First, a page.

Nevada's Vehicular Manslaughter and Homicide Laws and Penalties

When a motorist negligently commits a traffic violation and someone is killed, vehicular manslaughter charges may follow.

In Nevada, causing the death of another person while driving can lead to serious criminal charges. This article covers Nevada's vehicular homicide and manslaughter laws and the penalties you'll face if convicted of one of these offenses.

How Does Nevada Define Vehicular Manslaughter and Vehicular Homicide?

Nevada has two main classes of driving-related killing offenses: vehicular manslaughter and vehicular homicide. Below, we explain how these two offenses are defined.

Nevada's Vehicular Manslaughter Definition

In Nevada, a driver commits "vehicular manslaughter" (sometimes called "vehicular homicide") by:

Generally, crimes have two components that the prosecution must prove: an act or omission and a mental state. In Nevada, the mental state for vehicular manslaughter is "simple negligence." A person acts with simple negligence by failing to exercise the degree of care that a reasonable person would under like circumstances.

(More extreme instances of bad driving can result in a reckless driving conviction. The penalties for reckless driving involving a fatality are quite serious.)

Nevada's Vehicular Homicide Definition

Nevada also has a DUI-related crime called "vehicular homicide." A person can be convicted of vehicular homicide if he or she has at least three prior DUIs (or similar offenses) and kills another person while driving under the influence.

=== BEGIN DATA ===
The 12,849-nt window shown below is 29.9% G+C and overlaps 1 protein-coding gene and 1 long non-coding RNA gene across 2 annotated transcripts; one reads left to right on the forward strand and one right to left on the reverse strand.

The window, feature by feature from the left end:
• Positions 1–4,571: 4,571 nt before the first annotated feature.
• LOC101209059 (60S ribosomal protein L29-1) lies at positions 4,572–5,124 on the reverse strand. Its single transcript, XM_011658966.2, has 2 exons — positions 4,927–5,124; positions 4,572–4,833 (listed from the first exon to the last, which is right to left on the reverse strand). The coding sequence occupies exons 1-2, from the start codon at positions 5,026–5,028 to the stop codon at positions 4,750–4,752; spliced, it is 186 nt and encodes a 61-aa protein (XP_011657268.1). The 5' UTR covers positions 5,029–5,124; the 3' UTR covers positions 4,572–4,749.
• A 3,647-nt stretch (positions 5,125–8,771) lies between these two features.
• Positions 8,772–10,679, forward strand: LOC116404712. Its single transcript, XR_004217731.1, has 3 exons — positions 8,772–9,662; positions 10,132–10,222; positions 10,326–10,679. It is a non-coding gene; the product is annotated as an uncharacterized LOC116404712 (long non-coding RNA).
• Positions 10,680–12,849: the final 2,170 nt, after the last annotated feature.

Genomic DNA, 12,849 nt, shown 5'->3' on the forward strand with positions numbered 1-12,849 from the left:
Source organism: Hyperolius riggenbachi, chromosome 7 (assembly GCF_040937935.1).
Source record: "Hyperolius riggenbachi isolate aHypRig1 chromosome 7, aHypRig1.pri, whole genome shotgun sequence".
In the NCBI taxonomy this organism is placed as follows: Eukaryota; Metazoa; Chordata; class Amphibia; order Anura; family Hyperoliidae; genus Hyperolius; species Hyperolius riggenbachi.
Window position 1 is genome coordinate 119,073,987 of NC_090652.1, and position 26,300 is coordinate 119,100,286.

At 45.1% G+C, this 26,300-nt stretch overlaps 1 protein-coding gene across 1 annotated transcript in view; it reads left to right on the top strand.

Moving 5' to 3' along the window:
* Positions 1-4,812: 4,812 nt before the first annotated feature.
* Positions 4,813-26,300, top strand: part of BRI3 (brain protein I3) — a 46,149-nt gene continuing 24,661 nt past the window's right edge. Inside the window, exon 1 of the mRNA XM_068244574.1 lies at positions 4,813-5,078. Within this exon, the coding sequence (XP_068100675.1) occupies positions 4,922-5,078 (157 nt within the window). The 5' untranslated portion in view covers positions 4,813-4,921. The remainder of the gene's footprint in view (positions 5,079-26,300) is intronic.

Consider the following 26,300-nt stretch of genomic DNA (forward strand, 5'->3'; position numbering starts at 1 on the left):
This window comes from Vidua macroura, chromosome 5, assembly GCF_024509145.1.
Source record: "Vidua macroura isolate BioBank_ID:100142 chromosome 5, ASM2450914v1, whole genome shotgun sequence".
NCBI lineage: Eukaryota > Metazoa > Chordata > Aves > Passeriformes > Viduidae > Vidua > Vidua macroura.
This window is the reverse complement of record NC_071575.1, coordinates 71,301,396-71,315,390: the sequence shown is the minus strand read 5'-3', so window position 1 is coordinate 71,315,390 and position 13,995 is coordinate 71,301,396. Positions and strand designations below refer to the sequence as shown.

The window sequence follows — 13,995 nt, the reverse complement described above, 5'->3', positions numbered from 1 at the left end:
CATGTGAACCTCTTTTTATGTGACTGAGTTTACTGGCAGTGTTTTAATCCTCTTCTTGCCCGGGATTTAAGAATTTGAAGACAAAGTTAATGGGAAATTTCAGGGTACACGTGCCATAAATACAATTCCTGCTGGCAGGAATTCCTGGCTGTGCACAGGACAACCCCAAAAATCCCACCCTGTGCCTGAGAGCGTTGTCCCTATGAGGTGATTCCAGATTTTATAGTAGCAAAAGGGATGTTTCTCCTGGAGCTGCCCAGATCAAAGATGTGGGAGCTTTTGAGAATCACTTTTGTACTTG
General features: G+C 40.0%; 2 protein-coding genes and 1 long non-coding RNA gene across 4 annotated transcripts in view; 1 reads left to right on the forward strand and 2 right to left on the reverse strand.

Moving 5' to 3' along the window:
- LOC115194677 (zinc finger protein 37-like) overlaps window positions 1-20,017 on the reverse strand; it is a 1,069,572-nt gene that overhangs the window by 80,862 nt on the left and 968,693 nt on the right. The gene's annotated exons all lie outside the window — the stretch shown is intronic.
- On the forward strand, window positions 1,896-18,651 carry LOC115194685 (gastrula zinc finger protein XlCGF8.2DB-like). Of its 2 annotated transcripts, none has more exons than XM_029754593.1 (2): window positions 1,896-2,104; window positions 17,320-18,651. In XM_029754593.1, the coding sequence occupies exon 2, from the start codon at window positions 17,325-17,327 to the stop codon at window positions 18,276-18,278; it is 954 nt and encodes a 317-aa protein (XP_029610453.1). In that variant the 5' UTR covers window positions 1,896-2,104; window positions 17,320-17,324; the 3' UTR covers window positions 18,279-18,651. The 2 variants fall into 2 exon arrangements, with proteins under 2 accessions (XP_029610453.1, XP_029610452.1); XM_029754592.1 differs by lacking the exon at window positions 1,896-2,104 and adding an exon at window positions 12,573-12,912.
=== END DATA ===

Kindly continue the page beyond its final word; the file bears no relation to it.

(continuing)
Nevada's Vehicular Manslaughter and Vehicular Homicide Penalties

Vehicular manslaughter is a misdemeanor in Nevada. Generally, a convicted motorist is looking at up to six months in jail and/or a maximum of $1,000 in fines. A vehicular manslaughter conviction also results in a one-year license suspension.

Vehicular homicide is a category A felony and carries at least ten years in prison.

Talk to a Nevada Criminal Defense Attorney

If you've been arrested for vehicular manslaughter—or any other crime—get in contact with a criminal defense attorney right away. The facts of every case are different. An experienced defense attorney can explain how the law applies to the facts of your case and help you decide on the best plan of action.

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